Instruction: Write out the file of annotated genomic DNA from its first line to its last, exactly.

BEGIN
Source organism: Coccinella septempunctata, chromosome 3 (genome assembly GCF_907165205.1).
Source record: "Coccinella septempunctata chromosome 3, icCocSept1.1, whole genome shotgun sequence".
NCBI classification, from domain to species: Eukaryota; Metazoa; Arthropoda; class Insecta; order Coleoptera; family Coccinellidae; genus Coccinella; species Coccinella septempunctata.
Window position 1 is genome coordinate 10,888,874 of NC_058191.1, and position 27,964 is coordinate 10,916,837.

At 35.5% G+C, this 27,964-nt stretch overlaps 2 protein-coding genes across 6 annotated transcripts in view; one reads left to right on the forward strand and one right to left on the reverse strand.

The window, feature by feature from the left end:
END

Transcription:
Source organism: Coccinella septempunctata, chromosome 3 (genome assembly GCF_907165205.1).
Source record: "Coccinella septempunctata chromosome 3, icCocSept1.1, whole genome shotgun sequence".
NCBI classification, from domain to species: Eukaryota; Metazoa; Arthropoda; class Insecta; order Coleoptera; family Coccinellidae; genus Coccinella; species Coccinella septempunctata.
Window position 1 is genome coordinate 10,888,874 of NC_058191.1, and position 27,964 is coordinate 10,916,837.

At 35.5% G+C, this 27,964-nt stretch overlaps 2 protein-coding genes across 6 annotated transcripts in view; one reads left to right on the forward strand and one right to left on the reverse strand.

The window, feature by feature from the left end: